The Czech Republic has not yet been hard hit by the global financial crisis, but its economy will slow next year, suggested the International Monetary Fund in a report published Monday. The IMF predicted that the Czech economy would grow by less than two percent in 2009, down sharply from the previous forecast of four percent. In 2007, the economy expanded by a record 6.6 percent. Subhash Thakur, head of the IMF’s mission in the Czech Republic, said the economy was well protected against the crisis by its solid growth in recent years, a strong currency and recent public finance reforms.
The head of the Czech army Vlastimil Picek has urged the government to highlight the overlap between some EU and NATO military missions during the Czech Republic’s presidency of the European Union starting in January next year. Mr Picek said on Tuesday that small countries such as the Czech Republic found it difficult to bear the financial burden of participating in two missions in one country, and urged Czech Defence Minister Vlasta Parkanová to attempt to restructure some of the EU’s defence activities during the country’s six months at the helm. For her part, Mrs Parkanová said that she would be focusing on widening some of the EU’s foreign missions during the Czech EU presidency – in particular, the defence minister said she aimed to fortify the EU’s presence in Afghanistan. In response to Mr Picek’s request, the defence minister said the Czech military budget would be raised next year by 1.5 billion crowns to nearly 55.5 billion crowns (2.9 billion USD).
In related news, the head of the Economic and Monetary Affairs Committee of the European Parliament, Pervenche Beres, has said that the Czech government could speed up economic reform by adopting a timetable for euro introduction. Speaking on a visit to Prague, Mrs Beres said that implementing a timetable for euro adoption would in turn place an added onus upon reforms being passed. The MEP also emphasized the importance of the common European currency in the current financial crisis, calling the euro an ‘anchor’ stabilizing the economies of countries in which it was used.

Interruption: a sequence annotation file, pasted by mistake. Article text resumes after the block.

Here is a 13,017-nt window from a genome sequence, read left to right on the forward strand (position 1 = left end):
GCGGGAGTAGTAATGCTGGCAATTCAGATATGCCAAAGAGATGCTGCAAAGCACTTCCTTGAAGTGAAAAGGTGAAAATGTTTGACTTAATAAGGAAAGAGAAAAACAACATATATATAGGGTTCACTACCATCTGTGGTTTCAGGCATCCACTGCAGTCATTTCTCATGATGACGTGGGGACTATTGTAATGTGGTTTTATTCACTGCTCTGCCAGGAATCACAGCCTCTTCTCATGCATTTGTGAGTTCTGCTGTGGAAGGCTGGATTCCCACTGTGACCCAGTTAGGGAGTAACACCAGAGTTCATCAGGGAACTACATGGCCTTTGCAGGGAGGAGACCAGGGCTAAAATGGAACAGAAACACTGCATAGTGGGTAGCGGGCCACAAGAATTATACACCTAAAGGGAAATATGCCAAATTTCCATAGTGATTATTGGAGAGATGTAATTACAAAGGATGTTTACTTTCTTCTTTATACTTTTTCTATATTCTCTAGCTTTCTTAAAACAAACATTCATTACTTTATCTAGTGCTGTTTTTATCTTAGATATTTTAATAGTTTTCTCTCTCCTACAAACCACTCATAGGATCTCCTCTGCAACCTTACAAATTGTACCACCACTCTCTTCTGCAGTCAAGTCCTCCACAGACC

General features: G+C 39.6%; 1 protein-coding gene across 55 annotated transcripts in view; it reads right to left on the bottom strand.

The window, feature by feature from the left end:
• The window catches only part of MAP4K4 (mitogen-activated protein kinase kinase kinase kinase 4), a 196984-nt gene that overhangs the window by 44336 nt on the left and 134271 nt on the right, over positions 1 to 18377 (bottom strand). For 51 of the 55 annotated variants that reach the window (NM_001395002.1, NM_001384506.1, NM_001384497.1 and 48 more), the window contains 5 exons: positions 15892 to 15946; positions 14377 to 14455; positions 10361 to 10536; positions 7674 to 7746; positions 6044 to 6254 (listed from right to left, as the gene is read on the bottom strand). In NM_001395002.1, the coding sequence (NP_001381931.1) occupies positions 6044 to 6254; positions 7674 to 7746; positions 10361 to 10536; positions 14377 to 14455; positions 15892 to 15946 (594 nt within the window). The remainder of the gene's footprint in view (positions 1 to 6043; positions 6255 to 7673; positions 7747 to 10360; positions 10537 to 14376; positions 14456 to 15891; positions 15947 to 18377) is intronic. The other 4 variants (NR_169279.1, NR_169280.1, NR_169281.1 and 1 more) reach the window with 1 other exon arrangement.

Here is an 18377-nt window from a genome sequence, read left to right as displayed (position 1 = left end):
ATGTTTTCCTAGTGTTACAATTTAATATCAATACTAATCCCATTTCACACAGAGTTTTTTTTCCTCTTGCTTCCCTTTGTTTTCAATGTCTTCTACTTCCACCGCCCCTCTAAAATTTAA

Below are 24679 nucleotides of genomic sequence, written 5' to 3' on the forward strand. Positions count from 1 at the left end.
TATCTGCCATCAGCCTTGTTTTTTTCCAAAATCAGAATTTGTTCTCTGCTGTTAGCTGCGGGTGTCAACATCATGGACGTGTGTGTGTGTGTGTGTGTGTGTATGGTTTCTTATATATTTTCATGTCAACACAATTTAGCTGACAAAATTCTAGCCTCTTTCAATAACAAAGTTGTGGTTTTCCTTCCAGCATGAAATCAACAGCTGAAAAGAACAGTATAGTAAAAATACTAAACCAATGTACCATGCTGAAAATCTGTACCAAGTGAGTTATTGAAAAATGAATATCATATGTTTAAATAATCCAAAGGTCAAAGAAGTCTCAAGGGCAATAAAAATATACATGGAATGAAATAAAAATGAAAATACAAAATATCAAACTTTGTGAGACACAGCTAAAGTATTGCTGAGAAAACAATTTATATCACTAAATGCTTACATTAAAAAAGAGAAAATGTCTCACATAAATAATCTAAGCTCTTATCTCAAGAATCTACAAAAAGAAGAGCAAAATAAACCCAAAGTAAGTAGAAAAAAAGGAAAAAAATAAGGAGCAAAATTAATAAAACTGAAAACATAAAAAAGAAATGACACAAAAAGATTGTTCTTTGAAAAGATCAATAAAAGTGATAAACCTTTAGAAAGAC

A 22-metre-high Christmas tree was erected on Prague’s Old Town Square on Monday night. The tree will be illuminated on Saturday evening, at the opening of the Christmas market to be held on the square. The spruce tree came from the Krkonoše Mountains in the north of the country, and will be one of the most visible symbols of Christmas in the Czech capital. Organisers of the market said that they had taken special care to anchor the tree firmly into the ground after six people were injured in 2003, when the tree blew over in high winds.
The Czech Constitutional Court has opened its hearing to determine whether
the EU’s Lisbon treaty complies with the country’s own constitution. No
decision, however, has been reached after the first day of proceedings,
with the session adjourned until Wednesday morning. The Czech Republic,
which takes over the EU’s rotating presidency on January 1 next year, is
the only member state not to have started the ratification process. On
Tuesday morning, Czech President Václav Klaus, a fierce opponent of
Lisbon, made a statement in court arguing the document is not in line with
Czech law. He urged Czechs not to push through the treaty on the basis of
what he called ‘foreign pressure and the short-term interests of several
Czech politicians’. On Monday, the Czech president suggested that he
would not sign the Lisbon treaty until it had been ratified by Ireland.